The Court, however, denied certiorari, but not without dissent. Justice Scalia published a vigorous dissent, insisting that it was time for the Court to put an end to this practice. First marshaling precedent, Justice Scalia explained that any fact that increases the penalty to which a defendant is exposed is essentially an element of a crime, and therefore must be proved to a jury, not a judge. The Court has also held that a substantively unreasonable sentence is unconstitutional and must be set aside. It follows, then, according to Justice Scalia, that “any fact necessary to prevent a sentence from being substantively unreasonable — thereby exposing the defendant to the longer sentence — is an element that must be either admitted by the defendant or found by the jury.” Because the defendants argued that their sentences were only reasonable if the conspiracy was considered relevant conduct that could increase the Guideline penalty, the Sixth Amendment was implicated. Justice Scalia then closed by insisting that the Court should have taken this opportunity to “put an end to the unbroken string of cases disregarding the Sixth Amendment.”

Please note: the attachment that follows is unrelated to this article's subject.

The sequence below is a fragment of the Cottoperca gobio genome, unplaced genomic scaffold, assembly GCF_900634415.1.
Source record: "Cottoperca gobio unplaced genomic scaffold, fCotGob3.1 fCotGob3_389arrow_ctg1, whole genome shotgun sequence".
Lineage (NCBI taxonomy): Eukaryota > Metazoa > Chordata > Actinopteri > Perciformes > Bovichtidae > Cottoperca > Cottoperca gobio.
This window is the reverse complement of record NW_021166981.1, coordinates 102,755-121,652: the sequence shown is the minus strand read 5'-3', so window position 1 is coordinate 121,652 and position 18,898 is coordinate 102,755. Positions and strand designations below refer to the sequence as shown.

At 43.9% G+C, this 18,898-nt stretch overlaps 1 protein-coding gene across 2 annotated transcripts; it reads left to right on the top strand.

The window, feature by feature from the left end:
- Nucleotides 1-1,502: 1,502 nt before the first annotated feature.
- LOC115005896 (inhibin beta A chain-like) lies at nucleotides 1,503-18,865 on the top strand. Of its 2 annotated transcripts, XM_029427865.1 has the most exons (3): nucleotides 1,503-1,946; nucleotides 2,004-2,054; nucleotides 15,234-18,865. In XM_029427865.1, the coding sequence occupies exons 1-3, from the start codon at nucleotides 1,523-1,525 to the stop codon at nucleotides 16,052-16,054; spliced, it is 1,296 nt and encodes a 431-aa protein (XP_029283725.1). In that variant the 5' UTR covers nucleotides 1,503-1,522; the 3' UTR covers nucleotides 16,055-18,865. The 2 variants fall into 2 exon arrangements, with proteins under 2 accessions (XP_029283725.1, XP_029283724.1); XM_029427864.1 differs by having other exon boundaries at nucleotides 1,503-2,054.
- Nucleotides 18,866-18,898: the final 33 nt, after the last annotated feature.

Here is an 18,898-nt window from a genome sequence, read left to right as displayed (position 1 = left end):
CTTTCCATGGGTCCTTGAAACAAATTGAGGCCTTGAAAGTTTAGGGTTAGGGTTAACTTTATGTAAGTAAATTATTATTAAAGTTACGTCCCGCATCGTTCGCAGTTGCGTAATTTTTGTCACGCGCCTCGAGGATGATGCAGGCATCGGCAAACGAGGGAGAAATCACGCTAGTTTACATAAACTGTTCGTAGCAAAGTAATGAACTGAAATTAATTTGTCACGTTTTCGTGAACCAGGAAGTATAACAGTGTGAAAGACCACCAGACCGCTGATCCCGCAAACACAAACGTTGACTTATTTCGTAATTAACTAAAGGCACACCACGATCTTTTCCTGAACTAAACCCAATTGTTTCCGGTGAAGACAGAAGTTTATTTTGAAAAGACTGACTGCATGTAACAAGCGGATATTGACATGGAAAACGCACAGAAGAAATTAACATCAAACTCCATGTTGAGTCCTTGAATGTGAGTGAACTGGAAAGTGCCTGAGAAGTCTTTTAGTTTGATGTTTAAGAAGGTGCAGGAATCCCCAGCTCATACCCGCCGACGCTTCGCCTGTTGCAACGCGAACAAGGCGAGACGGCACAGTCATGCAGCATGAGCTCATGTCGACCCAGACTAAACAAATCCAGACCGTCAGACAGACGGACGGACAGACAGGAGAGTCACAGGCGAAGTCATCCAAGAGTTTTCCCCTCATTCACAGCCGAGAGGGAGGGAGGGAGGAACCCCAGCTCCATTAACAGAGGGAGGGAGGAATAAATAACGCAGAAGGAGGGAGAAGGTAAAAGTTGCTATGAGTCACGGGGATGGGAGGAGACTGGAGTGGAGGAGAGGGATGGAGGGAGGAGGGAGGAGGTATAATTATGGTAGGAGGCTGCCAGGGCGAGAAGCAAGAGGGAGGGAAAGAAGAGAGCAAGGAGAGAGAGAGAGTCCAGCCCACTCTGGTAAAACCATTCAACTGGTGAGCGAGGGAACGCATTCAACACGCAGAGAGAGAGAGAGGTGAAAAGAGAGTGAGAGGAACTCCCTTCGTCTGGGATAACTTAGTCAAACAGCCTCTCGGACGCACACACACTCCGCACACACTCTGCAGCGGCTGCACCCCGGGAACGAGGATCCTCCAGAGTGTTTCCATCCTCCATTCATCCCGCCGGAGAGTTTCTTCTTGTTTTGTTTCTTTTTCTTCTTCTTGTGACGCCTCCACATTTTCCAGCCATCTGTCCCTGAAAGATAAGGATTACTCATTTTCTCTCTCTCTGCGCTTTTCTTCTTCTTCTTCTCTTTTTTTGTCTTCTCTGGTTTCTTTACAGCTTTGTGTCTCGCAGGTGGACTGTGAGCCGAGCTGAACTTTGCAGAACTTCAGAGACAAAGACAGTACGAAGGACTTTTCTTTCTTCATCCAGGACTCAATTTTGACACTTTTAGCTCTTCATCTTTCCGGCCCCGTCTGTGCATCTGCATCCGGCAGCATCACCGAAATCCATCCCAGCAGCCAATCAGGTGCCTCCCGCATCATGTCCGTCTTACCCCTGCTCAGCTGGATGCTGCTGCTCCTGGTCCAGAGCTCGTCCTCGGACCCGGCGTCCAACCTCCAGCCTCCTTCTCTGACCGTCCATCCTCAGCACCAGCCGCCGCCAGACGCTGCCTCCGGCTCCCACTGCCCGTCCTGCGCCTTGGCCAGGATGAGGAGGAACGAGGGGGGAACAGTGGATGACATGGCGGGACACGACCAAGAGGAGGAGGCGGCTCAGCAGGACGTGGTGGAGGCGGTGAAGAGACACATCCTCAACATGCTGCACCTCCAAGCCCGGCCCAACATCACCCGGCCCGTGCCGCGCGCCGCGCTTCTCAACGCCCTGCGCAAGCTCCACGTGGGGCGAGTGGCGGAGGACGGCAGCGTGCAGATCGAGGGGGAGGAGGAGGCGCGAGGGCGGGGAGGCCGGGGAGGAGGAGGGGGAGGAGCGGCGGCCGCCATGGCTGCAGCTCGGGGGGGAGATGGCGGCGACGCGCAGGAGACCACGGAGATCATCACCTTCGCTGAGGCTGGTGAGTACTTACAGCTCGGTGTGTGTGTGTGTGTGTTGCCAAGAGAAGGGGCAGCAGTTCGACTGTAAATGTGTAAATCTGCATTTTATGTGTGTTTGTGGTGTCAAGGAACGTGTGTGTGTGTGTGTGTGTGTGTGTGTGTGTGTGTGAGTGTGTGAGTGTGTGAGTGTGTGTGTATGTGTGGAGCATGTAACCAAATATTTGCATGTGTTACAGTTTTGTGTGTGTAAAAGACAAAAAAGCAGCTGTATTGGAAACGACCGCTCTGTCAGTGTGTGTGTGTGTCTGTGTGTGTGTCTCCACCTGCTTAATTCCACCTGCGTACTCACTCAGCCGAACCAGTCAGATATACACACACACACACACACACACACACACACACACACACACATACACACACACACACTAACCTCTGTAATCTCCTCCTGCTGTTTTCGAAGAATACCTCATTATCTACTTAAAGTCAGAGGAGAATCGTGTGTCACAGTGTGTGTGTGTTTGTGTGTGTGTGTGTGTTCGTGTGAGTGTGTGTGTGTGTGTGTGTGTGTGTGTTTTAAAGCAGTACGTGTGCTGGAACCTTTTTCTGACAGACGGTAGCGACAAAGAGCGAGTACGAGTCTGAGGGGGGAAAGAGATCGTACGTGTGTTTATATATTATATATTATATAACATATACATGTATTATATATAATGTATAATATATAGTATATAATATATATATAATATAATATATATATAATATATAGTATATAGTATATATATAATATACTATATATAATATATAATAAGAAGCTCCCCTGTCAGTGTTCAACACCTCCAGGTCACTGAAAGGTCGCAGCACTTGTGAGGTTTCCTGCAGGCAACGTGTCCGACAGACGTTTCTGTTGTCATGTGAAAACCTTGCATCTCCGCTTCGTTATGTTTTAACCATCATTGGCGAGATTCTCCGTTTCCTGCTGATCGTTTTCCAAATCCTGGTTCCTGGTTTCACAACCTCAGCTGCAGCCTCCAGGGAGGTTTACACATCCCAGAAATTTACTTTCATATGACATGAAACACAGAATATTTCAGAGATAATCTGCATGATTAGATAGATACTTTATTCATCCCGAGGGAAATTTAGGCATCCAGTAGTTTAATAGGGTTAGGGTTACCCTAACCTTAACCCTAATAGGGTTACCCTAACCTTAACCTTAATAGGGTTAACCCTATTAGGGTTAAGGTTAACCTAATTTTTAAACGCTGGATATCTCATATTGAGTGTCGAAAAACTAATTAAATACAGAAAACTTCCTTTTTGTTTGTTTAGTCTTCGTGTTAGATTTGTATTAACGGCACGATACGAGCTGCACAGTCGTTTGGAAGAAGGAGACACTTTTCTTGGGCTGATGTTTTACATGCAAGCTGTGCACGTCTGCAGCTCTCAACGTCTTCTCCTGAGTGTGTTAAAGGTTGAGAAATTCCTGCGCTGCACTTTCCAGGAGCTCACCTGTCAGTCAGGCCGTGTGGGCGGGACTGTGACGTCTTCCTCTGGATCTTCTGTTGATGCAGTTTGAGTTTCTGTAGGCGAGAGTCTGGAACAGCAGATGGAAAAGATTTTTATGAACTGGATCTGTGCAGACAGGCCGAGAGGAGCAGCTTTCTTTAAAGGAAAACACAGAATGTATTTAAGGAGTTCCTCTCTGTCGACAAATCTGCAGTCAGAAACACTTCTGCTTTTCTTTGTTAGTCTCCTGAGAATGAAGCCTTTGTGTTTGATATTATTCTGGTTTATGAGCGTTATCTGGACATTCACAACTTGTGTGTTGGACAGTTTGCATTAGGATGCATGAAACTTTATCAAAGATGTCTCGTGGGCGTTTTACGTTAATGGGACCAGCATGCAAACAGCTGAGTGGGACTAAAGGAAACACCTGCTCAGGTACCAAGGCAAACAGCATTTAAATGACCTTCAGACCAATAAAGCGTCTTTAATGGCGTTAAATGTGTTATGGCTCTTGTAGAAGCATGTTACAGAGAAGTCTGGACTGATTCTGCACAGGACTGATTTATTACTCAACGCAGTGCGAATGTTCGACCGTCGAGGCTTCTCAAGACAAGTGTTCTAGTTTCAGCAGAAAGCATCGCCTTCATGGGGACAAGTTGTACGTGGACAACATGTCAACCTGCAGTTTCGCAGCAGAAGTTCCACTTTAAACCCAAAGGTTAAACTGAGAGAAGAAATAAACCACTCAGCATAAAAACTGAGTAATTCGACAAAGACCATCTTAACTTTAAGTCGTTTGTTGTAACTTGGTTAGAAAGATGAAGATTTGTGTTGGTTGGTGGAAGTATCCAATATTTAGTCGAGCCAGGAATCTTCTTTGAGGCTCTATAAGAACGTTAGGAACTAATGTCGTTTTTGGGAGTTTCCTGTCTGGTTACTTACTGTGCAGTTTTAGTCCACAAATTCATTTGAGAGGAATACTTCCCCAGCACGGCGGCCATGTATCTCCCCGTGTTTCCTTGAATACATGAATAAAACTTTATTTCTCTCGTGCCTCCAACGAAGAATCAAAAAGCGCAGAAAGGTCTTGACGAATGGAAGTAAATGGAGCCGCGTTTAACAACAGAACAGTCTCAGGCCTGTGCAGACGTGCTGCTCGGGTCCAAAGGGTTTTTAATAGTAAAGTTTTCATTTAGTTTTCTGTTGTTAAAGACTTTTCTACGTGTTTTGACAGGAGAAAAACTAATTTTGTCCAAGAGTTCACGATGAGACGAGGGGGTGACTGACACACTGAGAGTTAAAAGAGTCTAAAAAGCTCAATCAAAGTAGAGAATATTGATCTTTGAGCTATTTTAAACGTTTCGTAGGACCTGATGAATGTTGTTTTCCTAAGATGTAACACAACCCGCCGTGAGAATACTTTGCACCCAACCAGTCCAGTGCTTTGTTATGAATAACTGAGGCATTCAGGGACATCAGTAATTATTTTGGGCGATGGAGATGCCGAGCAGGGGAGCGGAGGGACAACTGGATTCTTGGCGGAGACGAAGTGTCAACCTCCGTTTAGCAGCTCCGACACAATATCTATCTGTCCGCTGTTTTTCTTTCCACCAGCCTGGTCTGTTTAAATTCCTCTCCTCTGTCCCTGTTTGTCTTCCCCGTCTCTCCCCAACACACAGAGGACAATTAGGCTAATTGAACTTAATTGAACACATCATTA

Justice Scalia was not alone in his dissent. In fact, criminal cases can often lead to unusual lineups of Justices, and this case was one such example. Joining Justice Scalia in his dissent from denial of certiorari were Justices Thomas and Ginsburg. Given just one more vote, then, the Court would have granted certiorari to resolve this important issue.
Dissents from denial of certiorari are rare, and no such dissents were forthcoming in the Siegelman case. But three justices, from a wide range of political perspectives, have already made it clear where they stand on the issue.
(From Mother Jones)
"It is hard to believe we live in a country where justice is just a game.” Bob Dylan
"U.S. Citizens do not have a constitutional right not to be framed": The U.S. Solicitor General, January 4th, 2010, in an argument to the U.S. Supreme Court defending Iowa law enforcement in a civil suit by two men who spent 25 years in prison for a crime they didn't commit. They were intentionally framed.
Today, the U.S. Supreme Court gives its stamp of approval to the practice of allowing judges to add years to a defendant's sentence for matters a jury found the defendant innocent!
We criticize North Korea, China and other countries for human rights violations while turning a blind eye to our own.
Today's U.S. Supreme Court decision is so extraordinarily shocking and is an example of America's democratic hypocrisies.
116 former state Attorneys General and The Constitution Project argued that a jury decision is final, that the U.S. Constitution gives the people, speaking through a jury, the final decision on guilt or innocence. The U.S. Supreme Court has thumbed its nose at justice."
Don E. Siegelman
Governor of Alabama, 1999-2003